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MISSISSIPPI POWER'S LONG TERM ENERGY PLANS ARE INADEQUATE

  • Jun 15, 2021 10:30 am GMT
  • 78 views
Source: 
States News Service

The following information was released by the Sierra Club:

Yesterday, the Sierra Club, with assistance from Synapse Energy Economics, Inc., filed comments with the Mississippi Public Service Commission (MS PSC) in Mississippi Power's 2021 Integrated Resource Plan (IRP) demonstrating the utility's IRP is not a useful document and did not incorporate stakeholder involvement as the Commission intended.

This is Mississippi Power's first IRP process under the MS PSC's new IRP rule. The IRP is a roadmap that identifies plans for Mississippi Power (owned by Southern Company) to meet future energy demand and recommends a set of resources to satisfy that need. The utility is required to include meaningful public participation to develop a resource plan that reflects the interest of stakeholders.

Mississippi Power's plan is fundamentally flawed because it relied on biased and outdated modeling when crafting its long-term energy plans, models that don't account for the current cost competitiveness of renewable energy like solar and battery storage. The plan also did not evaluate potential energy saving from energy efficiency and demand side management - where the most clean energy jobs are created and customer's lives can be improved - in any meaningful way, let alone using best practices used by other utilities.

Nor did the utility make good on the Southern Company's commitment to reach "net zero" carbon emissions by 2050. Instead of immediately saving customers money while reducing carbon emissions by retiring the uneconomic Daniel coal plant, the utility's plan opted to wait an additional six years to retire the plant. The Mississippi PSC mandated that Mississippi Power reduce its energy producing capacity by 950 MW due to the utility's excess, which unnecessarily straps customers with additional costs.

Finally, though the MS PSC intended for Mississippi Power to allow for meaningful public participation and to take stakeholder comments into account, Mississippi Power unfortunately treated the stakeholder engagement process as a mere box-checking exercise and kept much of the data and information confidential from the public.

To address these flaws, Sierra Club and Synapse made the following recommendations:

Mississippi Power should accelerate the retirement of Plant Daniel, an uneconomic coal plant that the utility currently plans to operate until 2027.

Mississippi Power should devote more funding to energy efficiency and demand-side management programs that help customers use energy more efficiently - saving money and helping the environment in the long term. Mississippi Power's commitment to low income energy efficiency programs pales in comparison to other jurisdictions with comparable high energy burdens and high poverty rates.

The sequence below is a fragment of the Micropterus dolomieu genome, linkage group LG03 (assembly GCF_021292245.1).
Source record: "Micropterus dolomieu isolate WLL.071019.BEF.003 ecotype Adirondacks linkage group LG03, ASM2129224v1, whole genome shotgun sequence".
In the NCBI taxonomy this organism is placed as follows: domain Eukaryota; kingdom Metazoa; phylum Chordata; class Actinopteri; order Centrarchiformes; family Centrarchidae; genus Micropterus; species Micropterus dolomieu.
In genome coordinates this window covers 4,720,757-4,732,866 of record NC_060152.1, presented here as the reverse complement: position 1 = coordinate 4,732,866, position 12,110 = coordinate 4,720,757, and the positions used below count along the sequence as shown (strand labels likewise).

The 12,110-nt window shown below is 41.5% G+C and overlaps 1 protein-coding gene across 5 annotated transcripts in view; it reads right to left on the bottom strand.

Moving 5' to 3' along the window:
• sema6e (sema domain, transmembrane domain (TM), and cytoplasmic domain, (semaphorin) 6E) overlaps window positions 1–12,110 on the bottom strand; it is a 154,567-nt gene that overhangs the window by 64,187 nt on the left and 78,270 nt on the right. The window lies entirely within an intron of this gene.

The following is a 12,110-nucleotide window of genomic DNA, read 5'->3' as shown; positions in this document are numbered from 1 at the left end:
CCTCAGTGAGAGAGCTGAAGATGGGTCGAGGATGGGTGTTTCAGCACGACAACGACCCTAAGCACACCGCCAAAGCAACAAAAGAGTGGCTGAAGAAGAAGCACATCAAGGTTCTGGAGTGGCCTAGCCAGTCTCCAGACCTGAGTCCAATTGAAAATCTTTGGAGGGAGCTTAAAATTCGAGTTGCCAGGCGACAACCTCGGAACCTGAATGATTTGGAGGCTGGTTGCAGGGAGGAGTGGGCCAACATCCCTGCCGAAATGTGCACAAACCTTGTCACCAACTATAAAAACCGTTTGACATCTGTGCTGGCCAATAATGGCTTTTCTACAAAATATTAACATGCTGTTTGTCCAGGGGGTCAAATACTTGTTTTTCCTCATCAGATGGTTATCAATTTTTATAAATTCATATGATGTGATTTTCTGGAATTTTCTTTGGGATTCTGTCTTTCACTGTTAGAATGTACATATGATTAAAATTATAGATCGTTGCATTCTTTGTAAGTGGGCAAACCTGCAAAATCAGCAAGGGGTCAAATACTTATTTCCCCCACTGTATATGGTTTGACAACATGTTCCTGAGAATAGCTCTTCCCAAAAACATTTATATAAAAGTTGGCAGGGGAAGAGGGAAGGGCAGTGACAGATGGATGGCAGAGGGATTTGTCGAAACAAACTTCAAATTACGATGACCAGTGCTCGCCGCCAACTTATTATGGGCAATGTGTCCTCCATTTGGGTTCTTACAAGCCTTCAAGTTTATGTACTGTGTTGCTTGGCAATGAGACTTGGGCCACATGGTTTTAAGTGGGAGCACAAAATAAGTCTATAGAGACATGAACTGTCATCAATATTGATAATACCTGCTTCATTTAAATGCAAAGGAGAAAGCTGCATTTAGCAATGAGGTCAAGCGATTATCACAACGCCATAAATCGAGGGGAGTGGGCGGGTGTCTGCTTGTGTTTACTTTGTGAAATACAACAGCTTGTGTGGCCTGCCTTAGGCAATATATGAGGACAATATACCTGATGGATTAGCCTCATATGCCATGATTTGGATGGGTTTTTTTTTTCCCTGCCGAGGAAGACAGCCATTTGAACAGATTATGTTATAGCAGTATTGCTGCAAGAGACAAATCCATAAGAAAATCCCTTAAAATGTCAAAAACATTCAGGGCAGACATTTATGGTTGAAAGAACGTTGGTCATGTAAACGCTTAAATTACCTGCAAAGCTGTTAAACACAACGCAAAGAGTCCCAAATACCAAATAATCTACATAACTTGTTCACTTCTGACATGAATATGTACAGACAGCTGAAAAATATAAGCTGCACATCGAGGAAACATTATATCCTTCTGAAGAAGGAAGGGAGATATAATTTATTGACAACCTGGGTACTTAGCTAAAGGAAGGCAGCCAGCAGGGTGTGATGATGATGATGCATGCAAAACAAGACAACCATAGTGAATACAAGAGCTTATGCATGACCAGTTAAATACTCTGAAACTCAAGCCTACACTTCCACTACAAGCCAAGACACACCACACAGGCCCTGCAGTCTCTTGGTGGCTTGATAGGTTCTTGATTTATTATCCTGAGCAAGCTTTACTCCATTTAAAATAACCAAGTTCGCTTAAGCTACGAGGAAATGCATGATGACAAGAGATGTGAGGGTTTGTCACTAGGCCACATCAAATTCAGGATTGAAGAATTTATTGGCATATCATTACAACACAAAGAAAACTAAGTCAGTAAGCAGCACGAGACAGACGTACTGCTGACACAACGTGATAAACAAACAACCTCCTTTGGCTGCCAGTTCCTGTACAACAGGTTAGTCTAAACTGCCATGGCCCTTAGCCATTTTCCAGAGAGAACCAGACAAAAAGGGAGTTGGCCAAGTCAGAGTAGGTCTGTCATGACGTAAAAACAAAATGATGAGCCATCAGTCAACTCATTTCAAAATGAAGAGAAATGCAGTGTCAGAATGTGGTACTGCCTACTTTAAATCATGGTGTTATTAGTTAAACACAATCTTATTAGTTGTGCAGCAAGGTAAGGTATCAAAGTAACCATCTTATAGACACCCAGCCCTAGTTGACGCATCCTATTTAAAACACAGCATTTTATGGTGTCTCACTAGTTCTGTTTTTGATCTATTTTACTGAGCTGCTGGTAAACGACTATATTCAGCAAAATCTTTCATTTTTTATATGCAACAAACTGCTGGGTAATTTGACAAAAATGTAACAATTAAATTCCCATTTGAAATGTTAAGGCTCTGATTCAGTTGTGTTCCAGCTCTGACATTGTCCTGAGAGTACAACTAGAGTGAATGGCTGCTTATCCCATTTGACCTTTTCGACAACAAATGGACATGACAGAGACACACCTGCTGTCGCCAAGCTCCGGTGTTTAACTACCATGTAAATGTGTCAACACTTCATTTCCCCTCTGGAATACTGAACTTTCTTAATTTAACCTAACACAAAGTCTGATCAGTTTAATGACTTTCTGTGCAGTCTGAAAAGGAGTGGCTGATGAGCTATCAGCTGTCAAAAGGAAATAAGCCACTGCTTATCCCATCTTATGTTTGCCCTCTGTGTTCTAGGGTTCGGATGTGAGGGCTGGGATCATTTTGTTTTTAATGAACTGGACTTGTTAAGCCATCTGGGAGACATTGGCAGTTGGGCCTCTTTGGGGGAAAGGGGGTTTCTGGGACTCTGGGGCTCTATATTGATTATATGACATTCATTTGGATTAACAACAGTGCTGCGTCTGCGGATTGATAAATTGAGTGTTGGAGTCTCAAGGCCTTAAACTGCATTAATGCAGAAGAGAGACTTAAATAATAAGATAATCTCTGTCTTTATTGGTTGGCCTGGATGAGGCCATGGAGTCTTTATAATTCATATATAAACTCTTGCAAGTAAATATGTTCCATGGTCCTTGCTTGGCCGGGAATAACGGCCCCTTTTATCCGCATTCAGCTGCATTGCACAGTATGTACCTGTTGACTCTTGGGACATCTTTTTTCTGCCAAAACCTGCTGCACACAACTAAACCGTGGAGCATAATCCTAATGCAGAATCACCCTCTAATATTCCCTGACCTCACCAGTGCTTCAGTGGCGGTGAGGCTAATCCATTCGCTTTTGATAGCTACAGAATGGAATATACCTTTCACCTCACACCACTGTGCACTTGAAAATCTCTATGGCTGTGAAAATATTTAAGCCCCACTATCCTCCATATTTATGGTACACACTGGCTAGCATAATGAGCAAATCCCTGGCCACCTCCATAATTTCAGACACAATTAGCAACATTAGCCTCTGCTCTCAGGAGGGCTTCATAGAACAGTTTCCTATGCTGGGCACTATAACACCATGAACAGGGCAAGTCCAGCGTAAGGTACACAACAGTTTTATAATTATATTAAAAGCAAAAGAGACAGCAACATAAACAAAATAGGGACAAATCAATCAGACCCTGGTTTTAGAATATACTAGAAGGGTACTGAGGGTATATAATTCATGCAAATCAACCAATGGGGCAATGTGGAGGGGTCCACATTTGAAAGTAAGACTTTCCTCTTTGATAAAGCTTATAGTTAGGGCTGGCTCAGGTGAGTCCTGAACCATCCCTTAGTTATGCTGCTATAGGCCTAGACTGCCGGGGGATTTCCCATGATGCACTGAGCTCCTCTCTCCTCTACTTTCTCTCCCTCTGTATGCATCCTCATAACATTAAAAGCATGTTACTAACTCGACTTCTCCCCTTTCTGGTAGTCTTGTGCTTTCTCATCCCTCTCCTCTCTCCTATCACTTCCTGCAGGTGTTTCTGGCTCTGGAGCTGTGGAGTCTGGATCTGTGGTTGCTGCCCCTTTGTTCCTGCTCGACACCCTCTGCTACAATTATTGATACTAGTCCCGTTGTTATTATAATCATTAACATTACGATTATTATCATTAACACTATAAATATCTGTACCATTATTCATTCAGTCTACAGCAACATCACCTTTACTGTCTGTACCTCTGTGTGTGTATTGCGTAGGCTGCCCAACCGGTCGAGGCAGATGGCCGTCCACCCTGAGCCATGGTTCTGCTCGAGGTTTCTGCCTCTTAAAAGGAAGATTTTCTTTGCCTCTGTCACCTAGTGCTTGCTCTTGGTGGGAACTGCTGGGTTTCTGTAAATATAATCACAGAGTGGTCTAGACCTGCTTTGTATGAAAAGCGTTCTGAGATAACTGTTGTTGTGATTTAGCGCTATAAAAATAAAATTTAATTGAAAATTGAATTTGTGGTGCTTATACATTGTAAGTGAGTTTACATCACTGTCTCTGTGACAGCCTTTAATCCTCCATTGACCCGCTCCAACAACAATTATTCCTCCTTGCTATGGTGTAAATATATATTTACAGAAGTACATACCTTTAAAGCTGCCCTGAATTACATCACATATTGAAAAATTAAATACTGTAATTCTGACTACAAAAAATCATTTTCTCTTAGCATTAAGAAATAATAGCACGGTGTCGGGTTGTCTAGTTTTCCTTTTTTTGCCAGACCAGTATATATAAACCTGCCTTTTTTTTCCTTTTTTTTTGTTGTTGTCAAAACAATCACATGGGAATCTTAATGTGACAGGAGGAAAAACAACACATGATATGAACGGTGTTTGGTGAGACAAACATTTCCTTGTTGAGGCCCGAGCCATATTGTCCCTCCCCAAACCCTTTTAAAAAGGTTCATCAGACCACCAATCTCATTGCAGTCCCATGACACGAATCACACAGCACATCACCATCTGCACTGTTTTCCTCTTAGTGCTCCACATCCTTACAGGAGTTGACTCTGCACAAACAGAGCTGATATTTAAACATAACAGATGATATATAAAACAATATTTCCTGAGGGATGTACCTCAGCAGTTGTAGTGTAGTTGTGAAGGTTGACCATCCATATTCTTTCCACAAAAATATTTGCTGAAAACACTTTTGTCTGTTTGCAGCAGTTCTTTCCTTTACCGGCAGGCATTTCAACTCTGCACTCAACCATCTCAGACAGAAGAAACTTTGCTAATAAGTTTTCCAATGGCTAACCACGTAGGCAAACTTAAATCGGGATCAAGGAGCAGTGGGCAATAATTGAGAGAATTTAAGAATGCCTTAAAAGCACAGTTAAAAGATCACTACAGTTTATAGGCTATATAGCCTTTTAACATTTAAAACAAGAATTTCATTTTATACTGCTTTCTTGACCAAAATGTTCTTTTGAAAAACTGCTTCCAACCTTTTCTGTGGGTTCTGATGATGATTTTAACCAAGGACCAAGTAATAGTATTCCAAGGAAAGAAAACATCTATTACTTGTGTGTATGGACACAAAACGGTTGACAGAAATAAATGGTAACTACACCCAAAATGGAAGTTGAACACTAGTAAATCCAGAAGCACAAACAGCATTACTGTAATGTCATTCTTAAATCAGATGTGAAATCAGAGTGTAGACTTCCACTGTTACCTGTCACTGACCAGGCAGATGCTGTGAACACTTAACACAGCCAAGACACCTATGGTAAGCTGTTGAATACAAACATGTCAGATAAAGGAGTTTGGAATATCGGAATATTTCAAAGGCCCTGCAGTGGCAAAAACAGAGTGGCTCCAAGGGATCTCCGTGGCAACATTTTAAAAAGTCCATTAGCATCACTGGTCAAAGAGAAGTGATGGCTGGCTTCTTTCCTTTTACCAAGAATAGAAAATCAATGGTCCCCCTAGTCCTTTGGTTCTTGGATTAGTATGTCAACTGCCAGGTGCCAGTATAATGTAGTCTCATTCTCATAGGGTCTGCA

The Commission should revise the IRP rule to require greater transparency and opportunity for public input because utilities will not do so without a stronger mandate. Greater transparency and opportunities for public engagement would strengthen Mississippi's IRP process and center customers in the process.

Louie Miller, State Director of the Sierra Club Mississippi Chapter, issued the following statement:

"The PSC made the right decision in mandating that Mississippi Power propose a plan for how it will provide energy to customers in Mississippi, which was supposed to give Sierra Club and other interested parties a critical opportunity to constructively engage with the utility. But Mississippi Power did not show its work nor allow stakeholders to have any meaningful influence in the process.

"We hope the Commission will take our comments into consideration, and compel Mississippi Power to strengthen its IRP to protect customers' pocketbooks and the environment."

David Rogers, Southeast Deputy Regional Director for the Beyond Coal Campaign, issued the following statement:

"This IRP process was an opportunity for Southern Company to put its money where its mouth is when it comes to the Company's "net zero" carbon emissions commitment. Unfortunately, Mississippi Power's plans do not stack up to that vision and provide us with clear evidence that Southern Company is not moving fast enough to decarbonize its energy fleet."

"Mississippi Power plans to operate a coal plant that provides no economic value to customers for an extra six years. That choice alone makes no sense for a power company that claims to care about the climate. Nor does it make sense for Mississippi Power ratepayers. When you add that to Mississippi Power's lack of investment in renewable energy like solar and battery storage, you have a strong case to make that Southern Company is not making good on its promises."

"The PSC has a critical opportunity to send Mississippi Power back to the drawing board to produce a long-term energy plan that saves customers money and takes seriously the threat of catastrophic climate change, all while preserving reliable energy for Mississippi Power customers."

About the Sierra Club

The Sierra Club is America's largest and most influential grassroots environmental organization, with more than 3.5 million members and supporters. In addition to protecting every person's right to get outdoors and access the healing power of nature, the Sierra Club works to promote clean energy, safeguard the health of our communities, protect wildlife, and preserve our remaining wild places through grassroots activism, public education, lobbying, and legal action.

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